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Interactive Simulation For Teaching Engineering Economics

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2002 Annual Conference


Montreal, Canada

Publication Date

June 16, 2002

Start Date

June 16, 2002

End Date

June 19, 2002



Conference Session

Engineering Economy Classroom Tips

Page Count


Page Numbers

7.722.1 - 7.722.7



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Paper Authors

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Kevin Dahm

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Session 1339

Interactive Simulation for Teaching Engineering Economics

Kevin Dahm Rowan University, Glassboro, NJ


A game that simulates the economic decision-making that occurs in running a company has been developed and integrated, as a semester-long project, into a senior/graduate course on engineering economics. The game challenges students to not only learn engineering economic principles such as present worth, rate of return etc., but also to use them to make realistic economic decisions in a competitive setting. This creates a fun, engaging environment for active learning of the material and provides a framework that illustrates the importance of the material. In the game, each student starts with an identical sum of money, and is presented with a list of investment opportunities. Students apply the principles learned in class to the possible investments and make decisions such as how much to bid on a particular mine or factory in an auction. Additional investment opportunities are introduced weekly throughout the semester, with the required analysis growing in complexity as the students’ knowledge base increases. The game is interactive in nature- for example; the owner of a factory must negotiate the price of raw materials he/she needs with the owner of a mine. Student response to the exercise was extremely positive; they found it both enjoyable and beneficial.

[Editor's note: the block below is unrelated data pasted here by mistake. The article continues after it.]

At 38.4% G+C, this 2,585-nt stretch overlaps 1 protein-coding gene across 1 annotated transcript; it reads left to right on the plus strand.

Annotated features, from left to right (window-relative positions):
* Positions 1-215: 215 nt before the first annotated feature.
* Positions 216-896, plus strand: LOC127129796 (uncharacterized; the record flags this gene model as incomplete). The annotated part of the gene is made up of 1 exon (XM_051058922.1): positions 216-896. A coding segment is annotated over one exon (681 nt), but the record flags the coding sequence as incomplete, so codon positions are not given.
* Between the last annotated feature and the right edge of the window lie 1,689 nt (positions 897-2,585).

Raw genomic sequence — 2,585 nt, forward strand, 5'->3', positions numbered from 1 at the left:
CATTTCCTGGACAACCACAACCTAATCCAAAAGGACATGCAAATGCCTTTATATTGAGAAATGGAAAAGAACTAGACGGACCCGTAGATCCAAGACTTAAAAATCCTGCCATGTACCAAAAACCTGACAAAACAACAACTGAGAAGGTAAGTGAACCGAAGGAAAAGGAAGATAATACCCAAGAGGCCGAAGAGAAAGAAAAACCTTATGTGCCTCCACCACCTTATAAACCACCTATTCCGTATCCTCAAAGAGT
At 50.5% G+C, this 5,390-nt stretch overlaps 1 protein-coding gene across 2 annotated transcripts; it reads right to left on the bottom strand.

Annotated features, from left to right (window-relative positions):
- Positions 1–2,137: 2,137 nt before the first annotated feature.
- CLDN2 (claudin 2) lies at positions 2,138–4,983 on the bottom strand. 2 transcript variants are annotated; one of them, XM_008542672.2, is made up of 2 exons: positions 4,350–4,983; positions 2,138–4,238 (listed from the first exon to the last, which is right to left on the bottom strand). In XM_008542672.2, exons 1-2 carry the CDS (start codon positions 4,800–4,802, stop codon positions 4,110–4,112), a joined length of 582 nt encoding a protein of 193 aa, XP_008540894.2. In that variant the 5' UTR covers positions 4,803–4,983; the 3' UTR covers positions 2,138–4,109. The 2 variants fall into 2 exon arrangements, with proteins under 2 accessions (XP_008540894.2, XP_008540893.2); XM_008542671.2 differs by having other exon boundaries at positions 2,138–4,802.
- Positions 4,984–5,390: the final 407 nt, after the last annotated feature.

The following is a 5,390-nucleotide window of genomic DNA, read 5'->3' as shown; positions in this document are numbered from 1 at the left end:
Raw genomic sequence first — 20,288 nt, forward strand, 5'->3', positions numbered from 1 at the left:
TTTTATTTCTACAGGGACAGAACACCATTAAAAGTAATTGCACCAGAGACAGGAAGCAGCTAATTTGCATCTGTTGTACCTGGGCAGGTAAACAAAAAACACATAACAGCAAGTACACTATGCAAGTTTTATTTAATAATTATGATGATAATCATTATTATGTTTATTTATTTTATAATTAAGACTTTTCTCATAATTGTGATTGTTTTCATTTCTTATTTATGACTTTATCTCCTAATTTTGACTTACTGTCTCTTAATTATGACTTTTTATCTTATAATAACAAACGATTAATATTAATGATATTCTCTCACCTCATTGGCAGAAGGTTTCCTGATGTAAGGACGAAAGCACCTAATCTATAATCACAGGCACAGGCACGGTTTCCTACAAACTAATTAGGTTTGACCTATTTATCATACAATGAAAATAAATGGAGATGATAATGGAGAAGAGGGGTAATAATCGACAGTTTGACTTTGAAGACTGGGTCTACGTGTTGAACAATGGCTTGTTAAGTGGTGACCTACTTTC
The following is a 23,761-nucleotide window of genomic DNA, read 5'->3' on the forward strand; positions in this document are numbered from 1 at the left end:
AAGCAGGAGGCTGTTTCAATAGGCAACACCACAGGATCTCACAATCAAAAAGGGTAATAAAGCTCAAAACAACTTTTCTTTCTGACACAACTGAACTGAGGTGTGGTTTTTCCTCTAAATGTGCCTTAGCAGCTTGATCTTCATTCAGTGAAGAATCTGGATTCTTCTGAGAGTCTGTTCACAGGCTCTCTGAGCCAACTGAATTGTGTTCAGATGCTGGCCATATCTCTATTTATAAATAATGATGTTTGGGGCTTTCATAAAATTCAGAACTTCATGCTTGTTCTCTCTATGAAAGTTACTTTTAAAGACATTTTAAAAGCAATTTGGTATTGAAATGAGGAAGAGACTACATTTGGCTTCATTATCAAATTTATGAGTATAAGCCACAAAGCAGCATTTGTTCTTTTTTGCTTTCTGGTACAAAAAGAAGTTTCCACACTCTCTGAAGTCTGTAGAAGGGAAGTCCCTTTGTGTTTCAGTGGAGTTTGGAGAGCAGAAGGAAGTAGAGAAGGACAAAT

Recent texts on engineering economics1-4 all stress that the practical purpose of engineering economics is that it empowers the engineer to make sound investment decisions. End of chapter homework problems in these texts can be broadly placed to two categories: strictly computational problems, such as “calculate the rate of return of this cash flow diagram,” and questions such as “should the equipment be replaced or not?” that ask the student to make a practical decision. The inclusion of some problems from the latter category is crucial both because they provide the more thorough test of the student’s understanding of the material, and because they underscore the practical value of the material.

This paper describes a game that simulates practical economic decision-making. Students started the semester with $10,000 and “ran their company” for the semester, applying the principles learned in class to a series of investment possibilities presented by the instructor. The game thus filled the role of the traditional “decision” homework problems, but had some additional goals and benefits:

Proceedings of the 2002 American Society for Engineering Education Annual Conference & Exposition Copyright Ó 2002, American Society for Engineering Education

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Dahm, K. (2002, June), Interactive Simulation For Teaching Engineering Economics Paper presented at 2002 Annual Conference, Montreal, Canada. 10.18260/1-2--10975

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